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Evangelicals for Social Change
Fathers, Your Daughters Need You

Author : Tom Graneau

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Statistically, fathers devote significantly less time with their children than mothers, 7 hours per week compared to 14 hours per week for mothers. Even so, it wouldn’t be surprising to know that fathers spend a greater portion of these moments with their sons as oppose to their daughters. Within the context of male bonding, the idea could be similar in thinking that girls will benefit more by associating with females as oppose to males. Yet while mothers maintain a great capacity to affect their children, fathers have the same opportunity to display an equally or even greater degree of importance in their lives, particularly in a father-daughter relationship.

If you have a daughter, you have the opportunity of becoming the most important man in her life. Assuming you conduct yourself in a loving, caring, and responsible fashion toward her, she will most likely build her life based on what she sees in you.

What you should expect from your daughter

Like adults who often feel the need to vent, teenagers are no different. They need to be able to express deep anxiety and fear. These emotions have the tendency to rise to threatening levels, and without a safety valve to release the pressure, something could go wrong. The right word from you can help ventilate the mind, diminish neurotic fears, and bring healing to the heart.

By 12 years old, girls become skittish about their possessions. This includes your daughters as well. She will expect you to regard her property with equal or greater care as any other valuable item in your possession. Understanding this will minimize conflict between the two of you, and keep the communication line open indefinitely.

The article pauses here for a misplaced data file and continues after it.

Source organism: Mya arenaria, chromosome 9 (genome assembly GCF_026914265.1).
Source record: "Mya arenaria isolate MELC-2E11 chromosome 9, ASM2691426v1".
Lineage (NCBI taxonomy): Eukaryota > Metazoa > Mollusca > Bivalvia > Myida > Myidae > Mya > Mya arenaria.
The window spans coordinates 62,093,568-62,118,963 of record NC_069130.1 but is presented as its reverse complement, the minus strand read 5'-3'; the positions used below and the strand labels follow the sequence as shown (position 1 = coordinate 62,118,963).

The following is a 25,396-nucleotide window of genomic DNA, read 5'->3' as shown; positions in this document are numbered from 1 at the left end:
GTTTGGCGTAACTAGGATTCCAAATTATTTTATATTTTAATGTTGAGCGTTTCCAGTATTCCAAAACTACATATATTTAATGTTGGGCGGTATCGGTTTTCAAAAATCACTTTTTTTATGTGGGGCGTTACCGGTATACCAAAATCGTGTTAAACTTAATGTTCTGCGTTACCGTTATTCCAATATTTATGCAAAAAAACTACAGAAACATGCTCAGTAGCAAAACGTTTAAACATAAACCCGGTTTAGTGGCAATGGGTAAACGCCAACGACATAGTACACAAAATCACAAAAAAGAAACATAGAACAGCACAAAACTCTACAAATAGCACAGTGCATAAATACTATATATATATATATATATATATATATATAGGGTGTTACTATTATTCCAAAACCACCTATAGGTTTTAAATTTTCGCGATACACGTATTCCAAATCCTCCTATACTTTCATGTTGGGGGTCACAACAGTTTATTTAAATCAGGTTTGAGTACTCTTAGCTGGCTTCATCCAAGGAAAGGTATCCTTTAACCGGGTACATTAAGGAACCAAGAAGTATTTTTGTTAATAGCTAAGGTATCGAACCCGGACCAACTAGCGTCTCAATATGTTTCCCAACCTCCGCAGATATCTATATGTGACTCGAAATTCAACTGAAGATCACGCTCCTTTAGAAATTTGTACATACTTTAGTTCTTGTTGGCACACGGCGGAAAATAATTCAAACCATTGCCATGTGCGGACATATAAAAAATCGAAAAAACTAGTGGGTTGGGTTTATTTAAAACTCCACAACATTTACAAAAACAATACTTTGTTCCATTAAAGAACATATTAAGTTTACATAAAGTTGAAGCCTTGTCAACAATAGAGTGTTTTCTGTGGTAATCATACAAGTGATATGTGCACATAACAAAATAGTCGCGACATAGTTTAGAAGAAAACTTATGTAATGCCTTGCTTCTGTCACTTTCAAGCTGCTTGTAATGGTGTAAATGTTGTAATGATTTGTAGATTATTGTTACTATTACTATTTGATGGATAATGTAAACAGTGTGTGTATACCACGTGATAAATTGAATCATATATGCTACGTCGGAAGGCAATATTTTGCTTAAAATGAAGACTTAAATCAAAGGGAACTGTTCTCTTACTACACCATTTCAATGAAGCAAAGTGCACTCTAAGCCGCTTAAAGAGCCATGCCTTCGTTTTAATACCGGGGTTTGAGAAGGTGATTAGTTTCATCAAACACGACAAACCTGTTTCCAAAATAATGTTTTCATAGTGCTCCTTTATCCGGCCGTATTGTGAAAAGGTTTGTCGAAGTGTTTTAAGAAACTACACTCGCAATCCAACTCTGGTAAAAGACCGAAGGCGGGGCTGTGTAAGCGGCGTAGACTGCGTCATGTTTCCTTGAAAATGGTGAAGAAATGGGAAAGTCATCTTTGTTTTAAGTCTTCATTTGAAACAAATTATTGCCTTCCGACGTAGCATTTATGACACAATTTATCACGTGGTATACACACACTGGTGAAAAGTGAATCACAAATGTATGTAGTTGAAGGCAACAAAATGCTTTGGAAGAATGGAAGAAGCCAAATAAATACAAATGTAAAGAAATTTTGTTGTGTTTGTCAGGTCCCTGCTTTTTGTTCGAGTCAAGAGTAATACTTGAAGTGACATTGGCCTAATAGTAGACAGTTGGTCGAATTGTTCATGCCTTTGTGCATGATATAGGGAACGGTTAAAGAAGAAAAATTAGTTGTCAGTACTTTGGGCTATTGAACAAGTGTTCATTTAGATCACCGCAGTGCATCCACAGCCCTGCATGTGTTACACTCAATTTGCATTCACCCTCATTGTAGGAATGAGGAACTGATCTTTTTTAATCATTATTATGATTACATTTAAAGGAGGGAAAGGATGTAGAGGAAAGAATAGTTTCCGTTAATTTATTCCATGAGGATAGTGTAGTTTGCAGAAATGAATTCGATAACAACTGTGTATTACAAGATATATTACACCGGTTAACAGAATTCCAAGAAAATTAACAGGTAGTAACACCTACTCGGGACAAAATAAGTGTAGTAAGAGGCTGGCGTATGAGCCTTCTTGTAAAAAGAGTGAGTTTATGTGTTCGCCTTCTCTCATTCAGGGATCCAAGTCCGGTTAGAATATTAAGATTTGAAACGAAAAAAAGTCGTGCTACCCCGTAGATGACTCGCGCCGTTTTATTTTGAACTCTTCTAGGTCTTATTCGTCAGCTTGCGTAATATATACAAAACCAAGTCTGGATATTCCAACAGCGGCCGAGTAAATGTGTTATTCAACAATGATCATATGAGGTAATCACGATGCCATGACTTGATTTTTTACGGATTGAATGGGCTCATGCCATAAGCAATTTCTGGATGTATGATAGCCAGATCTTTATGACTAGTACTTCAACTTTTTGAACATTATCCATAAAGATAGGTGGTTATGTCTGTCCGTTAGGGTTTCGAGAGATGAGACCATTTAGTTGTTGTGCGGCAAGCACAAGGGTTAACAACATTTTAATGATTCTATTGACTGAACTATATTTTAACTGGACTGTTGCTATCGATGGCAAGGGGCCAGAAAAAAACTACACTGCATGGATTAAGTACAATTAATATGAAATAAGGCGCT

Like boys, girls want to feel loved and wanted. Your daughter is no different. The way she feels that you perceive her is just as important as how she believes her mother feels toward her. She wants to feel that you love her, need her in the family, care about her interests, and respect her as a unique individual in the family.

At the same time, she wants to have the freedom to be herself. This means that there could be times when she may challenge your rules, attempting to do things that may cut through certain beliefs and values in the family. Allowing her some flexibility to express her individuality will be more beneficial for the relationship than suppressing the unwanted behavior or thinking. In time, the undesirable conduct may run its course, and she will appreciate you more for your minimal involvement.

Evangelicals for Social Change

What your daughter expects from you

People are born into this world as children (boys and girls), knowing nothing about anything. Shortly after birth, they get curious about everything and seek to understand the world around them.  Gradually, they begin to recognize their parents, siblings, and others relatives in their family. Meanwhile, God’s plan is that parents, who ought to be intelligent, wise, and experienced in matters of life, should protect, support, and guide their young ones into adulthood. Thus, this cycle is not only divinely ordained but also necessary for survival.

Children naturally look up to their parents for help and support. Like boys, girls want to see a wise, mature woman as a mother, one who loves and respects the father in the home. She wants to identify with her wisdom, courage, and marvelous ways of motherhood so she can emulate the same in her own family.